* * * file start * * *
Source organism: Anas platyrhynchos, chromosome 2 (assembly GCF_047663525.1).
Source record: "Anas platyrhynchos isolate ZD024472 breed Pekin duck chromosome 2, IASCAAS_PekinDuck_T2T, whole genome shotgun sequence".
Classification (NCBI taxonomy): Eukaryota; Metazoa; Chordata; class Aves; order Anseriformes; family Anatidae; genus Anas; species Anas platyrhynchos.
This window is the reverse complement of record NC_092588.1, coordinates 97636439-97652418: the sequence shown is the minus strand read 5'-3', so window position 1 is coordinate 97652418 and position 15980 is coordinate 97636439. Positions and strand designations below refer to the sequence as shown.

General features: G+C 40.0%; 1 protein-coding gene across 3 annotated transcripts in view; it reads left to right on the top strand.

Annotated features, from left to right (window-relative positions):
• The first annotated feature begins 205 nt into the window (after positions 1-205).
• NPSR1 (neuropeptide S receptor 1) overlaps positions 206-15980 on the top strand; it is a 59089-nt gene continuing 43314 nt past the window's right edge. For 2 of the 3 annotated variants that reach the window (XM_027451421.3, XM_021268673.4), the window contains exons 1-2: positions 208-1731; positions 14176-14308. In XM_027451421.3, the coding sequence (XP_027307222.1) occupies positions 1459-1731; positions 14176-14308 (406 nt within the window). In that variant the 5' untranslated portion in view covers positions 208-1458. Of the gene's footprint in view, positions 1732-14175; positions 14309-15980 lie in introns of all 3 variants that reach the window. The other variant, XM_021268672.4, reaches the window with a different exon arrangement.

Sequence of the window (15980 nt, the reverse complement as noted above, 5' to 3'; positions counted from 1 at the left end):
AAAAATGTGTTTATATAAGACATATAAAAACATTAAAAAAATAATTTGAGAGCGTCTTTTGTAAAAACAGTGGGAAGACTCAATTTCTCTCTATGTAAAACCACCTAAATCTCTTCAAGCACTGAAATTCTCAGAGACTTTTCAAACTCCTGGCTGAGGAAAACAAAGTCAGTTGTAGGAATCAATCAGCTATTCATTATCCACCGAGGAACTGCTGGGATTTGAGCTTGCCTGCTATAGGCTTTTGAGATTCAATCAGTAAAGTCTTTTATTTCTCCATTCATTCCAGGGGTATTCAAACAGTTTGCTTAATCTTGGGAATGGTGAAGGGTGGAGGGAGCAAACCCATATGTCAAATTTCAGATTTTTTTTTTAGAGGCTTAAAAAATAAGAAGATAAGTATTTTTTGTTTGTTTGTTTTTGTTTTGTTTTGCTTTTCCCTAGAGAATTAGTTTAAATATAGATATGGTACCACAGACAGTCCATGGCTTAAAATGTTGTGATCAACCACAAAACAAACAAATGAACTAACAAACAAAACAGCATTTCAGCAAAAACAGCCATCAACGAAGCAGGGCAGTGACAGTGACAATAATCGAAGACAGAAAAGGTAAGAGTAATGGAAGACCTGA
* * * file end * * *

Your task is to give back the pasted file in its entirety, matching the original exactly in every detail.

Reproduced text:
Source organism: Anas platyrhynchos, chromosome 2 (assembly GCF_047663525.1).
Source record: "Anas platyrhynchos isolate ZD024472 breed Pekin duck chromosome 2, IASCAAS_PekinDuck_T2T, whole genome shotgun sequence".
Classification (NCBI taxonomy): Eukaryota; Metazoa; Chordata; class Aves; order Anseriformes; family Anatidae; genus Anas; species Anas platyrhynchos.
This window is the reverse complement of record NC_092588.1, coordinates 97636439-97652418: the sequence shown is the minus strand read 5'-3', so window position 1 is coordinate 97652418 and position 15980 is coordinate 97636439. Positions and strand designations below refer to the sequence as shown.

General features: G+C 40.0%; 1 protein-coding gene across 3 annotated transcripts in view; it reads left to right on the top strand.

Annotated features, from left to right (window-relative positions):
• The first annotated feature begins 205 nt into the window (after positions 1-205).
• NPSR1 (neuropeptide S receptor 1) overlaps positions 206-15980 on the top strand; it is a 59089-nt gene continuing 43314 nt past the window's right edge. For 2 of the 3 annotated variants that reach the window (XM_027451421.3, XM_021268673.4), the window contains exons 1-2: positions 208-1731; positions 14176-14308. In XM_027451421.3, the coding sequence (XP_027307222.1) occupies positions 1459-1731; positions 14176-14308 (406 nt within the window). In that variant the 5' untranslated portion in view covers positions 208-1458. Of the gene's footprint in view, positions 1732-14175; positions 14309-15980 lie in introns of all 3 variants that reach the window. The other variant, XM_021268672.4, reaches the window with a different exon arrangement.

Sequence of the window (15980 nt, the reverse complement as noted above, 5' to 3'; positions counted from 1 at the left end):
AAAAATGTGTTTATATAAGACATATAAAAACATTAAAAAAATAATTTGAGAGCGTCTTTTGTAAAAACAGTGGGAAGACTCAATTTCTCTCTATGTAAAACCACCTAAATCTCTTCAAGCACTGAAATTCTCAGAGACTTTTCAAACTCCTGGCTGAGGAAAACAAAGTCAGTTGTAGGAATCAATCAGCTATTCATTATCCACCGAGGAACTGCTGGGATTTGAGCTTGCCTGCTATAGGCTTTTGAGATTCAATCAGTAAAGTCTTTTATTTCTCCATTCATTCCAGGGGTATTCAAACAGTTTGCTTAATCTTGGGAATGGTGAAGGGTGGAGGGAGCAAACCCATATGTCAAATTTCAGATTTTTTTTTTAGAGGCTTAAAAAATAAGAAGATAAGTATTTTTTGTTTGTTTGTTTTTGTTTTGTTTTGCTTTTCCCTAGAGAATTAGTTTAAATATAGATATGGTACCACAGACAGTCCATGGCTTAAAATGTTGTGATCAACCACAAAACAAACAAATGAACTAACAAACAAAACAGCATTTCAGCAAAAACAGCCATCAACGAAGCAGGGCAGTGACAGTGACAATAATCGAAGACAGAAAAGGTAAGAGTAATGGAAGACCTGA